2008 KTM 690 Duke

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KTM makes a great new addition to the 2008 lineup. By its name, 690 Duke, the bike is best characterized with the help of its engine which sets the record as the most powerful single-cylinder to ever see the streets (65 HP). Additional equipment is also great and the overall bike doesn’t look like a disappointment either.

 

Introduction

The new 690 Duke has the pleasure of introducing itself as one unique-looking motorcycle with performance to match. KTM made the revamp noticeable by building a new frame and fitting the bike with new fairings and seat, but what really makes this bike stand out is its powerful new engine together with the strong sound coming from a new under engine exhaust.

Very important is the fact that KTM made use of the 690 Supermoto in order to end up with this baby so the suspensions and brakes will remind you of its sister as they remain virtually the same.

History

KTM 690 Duke

KTM first introduced the Duke in 1994 as a supermoto bike featuring a 609cc single-cylinder which came to life using a kick start. It was the manufacturer’s first stock supermoto machine and it could be easily distinguished due to its unique styling and spoked wheels.

In the ‘90s, KTM would make sure that the Duke receives new features from two to two years so 1996 brought the much needed and desired electric starter together with an uprated oil pump.

As you could already guess, it is now all about 1998 model year when the most famous and beloved version was launched, the Duke ||. KTM preferred to mark this way the important displacement change (the engine was now a 625cc beast, not a 609cc one). Also ten years ago was when the bike would have featured stylish new headlights in a redesigned nose cone which helped make the 1998 model year easy recognizable.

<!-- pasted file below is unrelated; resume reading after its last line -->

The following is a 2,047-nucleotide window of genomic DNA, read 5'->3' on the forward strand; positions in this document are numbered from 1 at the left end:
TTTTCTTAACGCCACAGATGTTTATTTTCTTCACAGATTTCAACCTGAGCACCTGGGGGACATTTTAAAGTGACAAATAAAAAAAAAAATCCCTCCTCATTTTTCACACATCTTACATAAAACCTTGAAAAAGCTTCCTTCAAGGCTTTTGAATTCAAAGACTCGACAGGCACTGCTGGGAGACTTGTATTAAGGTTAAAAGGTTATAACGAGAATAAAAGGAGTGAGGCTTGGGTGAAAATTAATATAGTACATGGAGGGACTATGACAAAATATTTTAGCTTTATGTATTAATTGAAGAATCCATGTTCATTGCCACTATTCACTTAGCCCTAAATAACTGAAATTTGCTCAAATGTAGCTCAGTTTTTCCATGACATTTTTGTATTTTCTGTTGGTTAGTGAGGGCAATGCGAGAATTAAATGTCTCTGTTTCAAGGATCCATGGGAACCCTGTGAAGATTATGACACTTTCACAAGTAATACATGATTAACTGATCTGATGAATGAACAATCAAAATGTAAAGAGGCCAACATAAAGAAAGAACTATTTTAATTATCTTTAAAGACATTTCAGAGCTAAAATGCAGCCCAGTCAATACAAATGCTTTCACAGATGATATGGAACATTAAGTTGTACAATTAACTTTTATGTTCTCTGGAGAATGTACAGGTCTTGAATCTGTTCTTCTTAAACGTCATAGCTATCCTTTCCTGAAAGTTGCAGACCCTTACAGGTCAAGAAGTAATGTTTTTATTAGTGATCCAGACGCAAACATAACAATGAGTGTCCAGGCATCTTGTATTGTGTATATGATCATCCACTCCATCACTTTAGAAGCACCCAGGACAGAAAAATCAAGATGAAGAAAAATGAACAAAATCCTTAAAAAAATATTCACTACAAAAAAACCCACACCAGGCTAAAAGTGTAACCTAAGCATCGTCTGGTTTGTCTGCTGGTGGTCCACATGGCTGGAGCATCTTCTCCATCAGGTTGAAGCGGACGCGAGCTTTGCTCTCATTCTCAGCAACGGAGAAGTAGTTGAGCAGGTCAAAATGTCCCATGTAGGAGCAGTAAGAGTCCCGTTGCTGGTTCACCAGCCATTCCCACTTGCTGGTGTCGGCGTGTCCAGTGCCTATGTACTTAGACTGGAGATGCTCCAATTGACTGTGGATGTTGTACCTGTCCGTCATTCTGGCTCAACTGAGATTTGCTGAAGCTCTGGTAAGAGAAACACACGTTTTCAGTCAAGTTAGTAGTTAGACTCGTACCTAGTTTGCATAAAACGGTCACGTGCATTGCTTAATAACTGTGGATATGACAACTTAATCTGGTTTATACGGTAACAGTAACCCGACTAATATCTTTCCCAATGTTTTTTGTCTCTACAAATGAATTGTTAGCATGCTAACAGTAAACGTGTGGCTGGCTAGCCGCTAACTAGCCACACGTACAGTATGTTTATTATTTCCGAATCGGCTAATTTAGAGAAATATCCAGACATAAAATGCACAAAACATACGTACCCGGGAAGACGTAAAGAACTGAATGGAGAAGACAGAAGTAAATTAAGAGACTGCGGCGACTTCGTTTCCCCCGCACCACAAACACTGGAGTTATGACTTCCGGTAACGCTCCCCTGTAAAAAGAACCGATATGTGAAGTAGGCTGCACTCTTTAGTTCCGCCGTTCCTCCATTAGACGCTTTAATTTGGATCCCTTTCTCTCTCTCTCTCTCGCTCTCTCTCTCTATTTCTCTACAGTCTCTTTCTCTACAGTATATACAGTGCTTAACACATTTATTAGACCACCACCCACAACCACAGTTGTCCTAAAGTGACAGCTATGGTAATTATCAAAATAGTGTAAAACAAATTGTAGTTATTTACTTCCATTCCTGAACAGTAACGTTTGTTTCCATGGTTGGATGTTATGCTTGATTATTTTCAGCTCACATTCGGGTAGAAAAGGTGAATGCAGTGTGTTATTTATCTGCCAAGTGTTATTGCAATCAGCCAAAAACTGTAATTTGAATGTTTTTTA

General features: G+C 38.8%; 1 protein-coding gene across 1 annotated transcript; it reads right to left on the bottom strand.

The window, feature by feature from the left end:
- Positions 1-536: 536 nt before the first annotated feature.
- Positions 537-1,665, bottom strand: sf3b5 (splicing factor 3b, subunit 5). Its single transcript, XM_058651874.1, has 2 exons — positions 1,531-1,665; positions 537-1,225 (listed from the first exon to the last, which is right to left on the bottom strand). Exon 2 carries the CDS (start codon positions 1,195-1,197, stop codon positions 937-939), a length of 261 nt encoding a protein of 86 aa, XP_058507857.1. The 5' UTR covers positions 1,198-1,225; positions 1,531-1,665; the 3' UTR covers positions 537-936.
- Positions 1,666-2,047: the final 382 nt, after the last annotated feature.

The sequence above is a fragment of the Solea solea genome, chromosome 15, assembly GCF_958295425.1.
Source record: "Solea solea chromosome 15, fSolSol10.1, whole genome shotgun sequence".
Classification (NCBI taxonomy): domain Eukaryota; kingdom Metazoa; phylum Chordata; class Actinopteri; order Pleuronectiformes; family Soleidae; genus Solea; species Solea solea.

The Duke || continued selling well and created quite a fan club even though the manufacturer stayed away of it for a while until in 2005 the Duke || Black entered the scene, followed by a Limited Edition model only a year after. This last version was painted in KTM orange (rims included), and it gave a feel of what was about to come after the 640 Duke || will inspire its looks on its 990cc brother. The result is what you can see today as a 2008 model year. KTM tried to set the bike apart from the Supermoto class in the attempt of individualizing the Dukes, but it still remains a Supermoto bike.

Competition

Despite the manufacturer’s attempt of not going with the crowd and have a separate supermoto line, even though the Duke practically started it all, I would like to compare it with real supermoto bikes. If not so, this bike has virtually no competition given to its engine, exterior design and riding position.

KTM 690 Duke

When it comes to Supermotards it is impossible for me not to mention the Aprilia SXV 4.5-5.5 as it is one of the most successful and versatile motorcycles out there. Given the fact that it features two cylinders positioned in the V configuration, it is easy to declare it a winner, but let’s not precipitate things. The Duke, despite its single cylinder, manages to put out 65 horses which are more than able to make a rider forget what determines its adrenaline rush. Many will consider the 550cc version more suitable and able to deal with such a powerful single-cylinder, but I’m not underestimating the 450cc V-twin Aprilia motor either

KTM 690 Duke